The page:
( dpa ) - Hides and bones of endangered Sumatran tigers are sold openly in Indonesia for traditional medicines and jewelry, an environmental group said in a report published Wednesday.
The Britain-based wildlife monitoring network TRAFFIC, said tiger body parts, including canine teeth, claws, fur, whiskers and bones were on sale in 10 percent of the 326 retail outlets surveyed during 2006 in 28 cities and towns across Sumatra,
Based on the number of teeth on sale, the group estimated that 23 tigers were killed to supply the products sold by goldsmiths, souvenir and antique shops and traditional Chinese pharmacies.
The number declined the group's previous survey in 1999-2002, when estimated 52 tigers were killed.
"Sadly, the decline in availability appears to be due to the dwindling number of tigers left in the wild," said Julia Ng, TRAFFIC's program officer for South-East Asia.
All of TRAFFIC's surveys indicated that Medan, the capital of North Sumatra, and Pancur Batu, about 15 kilometres away, are the main hubs for the trade in tiger parts.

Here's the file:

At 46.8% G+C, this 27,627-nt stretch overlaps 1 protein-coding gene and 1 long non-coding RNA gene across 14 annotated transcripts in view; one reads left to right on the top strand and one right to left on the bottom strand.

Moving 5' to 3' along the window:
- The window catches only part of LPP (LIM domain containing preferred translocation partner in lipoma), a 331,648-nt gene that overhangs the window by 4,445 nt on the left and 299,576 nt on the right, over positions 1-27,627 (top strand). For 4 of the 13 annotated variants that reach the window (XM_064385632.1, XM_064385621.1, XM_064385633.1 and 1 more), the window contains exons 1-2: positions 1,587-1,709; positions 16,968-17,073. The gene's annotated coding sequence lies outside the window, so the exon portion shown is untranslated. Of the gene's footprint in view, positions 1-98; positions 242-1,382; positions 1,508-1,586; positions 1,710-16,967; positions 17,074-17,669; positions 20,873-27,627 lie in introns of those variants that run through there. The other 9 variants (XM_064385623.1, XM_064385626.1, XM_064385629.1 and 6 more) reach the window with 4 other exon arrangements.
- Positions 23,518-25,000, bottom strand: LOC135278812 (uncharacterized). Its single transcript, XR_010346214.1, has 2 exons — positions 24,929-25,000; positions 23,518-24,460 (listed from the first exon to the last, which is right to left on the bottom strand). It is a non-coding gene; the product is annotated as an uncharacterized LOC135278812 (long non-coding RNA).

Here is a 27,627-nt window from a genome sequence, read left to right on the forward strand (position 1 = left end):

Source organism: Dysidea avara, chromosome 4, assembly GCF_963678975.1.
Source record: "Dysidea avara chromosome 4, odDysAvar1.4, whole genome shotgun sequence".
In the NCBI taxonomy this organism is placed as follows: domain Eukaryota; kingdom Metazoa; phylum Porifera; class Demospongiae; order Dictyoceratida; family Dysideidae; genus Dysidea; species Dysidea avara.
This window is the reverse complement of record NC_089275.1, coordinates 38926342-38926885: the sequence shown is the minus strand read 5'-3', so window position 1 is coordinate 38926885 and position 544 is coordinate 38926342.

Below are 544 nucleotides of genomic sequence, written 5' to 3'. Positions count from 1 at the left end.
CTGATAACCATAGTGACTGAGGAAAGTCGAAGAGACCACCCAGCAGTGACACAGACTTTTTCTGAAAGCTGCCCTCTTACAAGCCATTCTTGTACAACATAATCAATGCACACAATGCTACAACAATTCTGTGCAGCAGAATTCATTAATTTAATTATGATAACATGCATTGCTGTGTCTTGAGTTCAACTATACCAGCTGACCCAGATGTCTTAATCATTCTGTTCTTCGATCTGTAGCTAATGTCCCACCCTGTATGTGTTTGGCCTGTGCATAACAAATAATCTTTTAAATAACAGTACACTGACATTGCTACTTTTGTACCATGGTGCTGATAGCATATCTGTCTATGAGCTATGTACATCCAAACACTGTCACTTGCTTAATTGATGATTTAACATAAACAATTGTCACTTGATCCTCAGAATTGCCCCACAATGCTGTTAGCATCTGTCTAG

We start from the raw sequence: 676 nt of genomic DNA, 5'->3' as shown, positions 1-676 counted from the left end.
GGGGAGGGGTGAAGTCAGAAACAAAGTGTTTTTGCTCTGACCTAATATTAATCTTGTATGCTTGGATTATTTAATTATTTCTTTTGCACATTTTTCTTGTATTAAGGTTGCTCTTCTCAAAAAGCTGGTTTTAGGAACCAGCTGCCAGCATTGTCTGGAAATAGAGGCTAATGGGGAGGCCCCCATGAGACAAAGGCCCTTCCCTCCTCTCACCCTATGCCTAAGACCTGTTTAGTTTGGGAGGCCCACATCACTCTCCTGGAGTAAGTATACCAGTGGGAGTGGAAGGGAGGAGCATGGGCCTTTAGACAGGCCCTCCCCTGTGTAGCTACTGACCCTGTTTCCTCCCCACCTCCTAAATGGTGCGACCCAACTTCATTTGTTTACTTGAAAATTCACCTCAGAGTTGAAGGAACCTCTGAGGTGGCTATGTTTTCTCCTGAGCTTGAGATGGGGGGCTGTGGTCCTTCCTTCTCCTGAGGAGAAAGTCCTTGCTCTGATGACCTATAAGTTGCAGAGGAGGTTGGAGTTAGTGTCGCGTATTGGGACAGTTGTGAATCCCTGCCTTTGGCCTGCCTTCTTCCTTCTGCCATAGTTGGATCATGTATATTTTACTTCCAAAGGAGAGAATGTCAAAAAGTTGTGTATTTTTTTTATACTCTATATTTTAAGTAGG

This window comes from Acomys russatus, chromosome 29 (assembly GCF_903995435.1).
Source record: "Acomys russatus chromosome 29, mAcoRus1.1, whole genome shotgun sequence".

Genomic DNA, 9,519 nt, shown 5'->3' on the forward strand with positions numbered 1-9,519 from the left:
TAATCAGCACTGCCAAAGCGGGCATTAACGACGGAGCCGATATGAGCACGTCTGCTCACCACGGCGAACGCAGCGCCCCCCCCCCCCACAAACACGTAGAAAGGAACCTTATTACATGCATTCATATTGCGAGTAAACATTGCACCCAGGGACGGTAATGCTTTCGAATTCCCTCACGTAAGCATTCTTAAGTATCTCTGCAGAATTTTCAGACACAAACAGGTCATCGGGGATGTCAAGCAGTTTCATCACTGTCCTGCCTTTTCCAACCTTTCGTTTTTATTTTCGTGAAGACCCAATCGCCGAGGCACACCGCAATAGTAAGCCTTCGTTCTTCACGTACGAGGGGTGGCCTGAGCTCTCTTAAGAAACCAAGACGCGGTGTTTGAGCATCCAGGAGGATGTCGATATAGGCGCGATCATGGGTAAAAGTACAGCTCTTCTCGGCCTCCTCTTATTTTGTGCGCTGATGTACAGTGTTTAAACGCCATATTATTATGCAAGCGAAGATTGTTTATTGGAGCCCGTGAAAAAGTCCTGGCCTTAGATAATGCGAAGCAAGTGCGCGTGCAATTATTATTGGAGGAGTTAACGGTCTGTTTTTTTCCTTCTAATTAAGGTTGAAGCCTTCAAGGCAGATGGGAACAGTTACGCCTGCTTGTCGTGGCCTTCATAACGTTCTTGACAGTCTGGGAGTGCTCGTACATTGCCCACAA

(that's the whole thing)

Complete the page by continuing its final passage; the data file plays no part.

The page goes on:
The population of the Sumatra tiger, or Panthera tigris sumatrae, is estimated to be less than 500, Ng said. It is classified as critically endangered on the IUCN-World Conservation Union's list of the world's most-threatened species.
"Successive surveys continue to show that Sumatran tigers are being sold body part by body part into extinction", said Susan Lieberman, Director of WWF International's Species Programme.
"This is an enforcement crisis," Lieberman said. "If Indonesian authorities need enforcement help from the international community they should ask for it. If not, they should demonstrate they are taking enforcement seriously."
Tonny Soehartono, director for biodiversity conservation at the Indonesian ministry of forestry, said efforts were being made to deal with the illgal wildlife trade.
"We have to deal with the trade. Currently we are facing many other crucial problems which, unfortunately, are causing the decline of Sumatran Tiger populations," Soehartono said.
Indonesian President Susilo Bambang Yudhoyono pledged a 10-year effort to protect the Sumatran tiger during last year's conference on climate change in Bali Island.
Sumatra's remaining few tigers are also under threat from rampant deforestation by the pulp and paper and palm oil industries. The report warned that "unless tackled immediately," the combined threats of habitat loss and illegal trade will be the "death knell" for Indonesian tigers.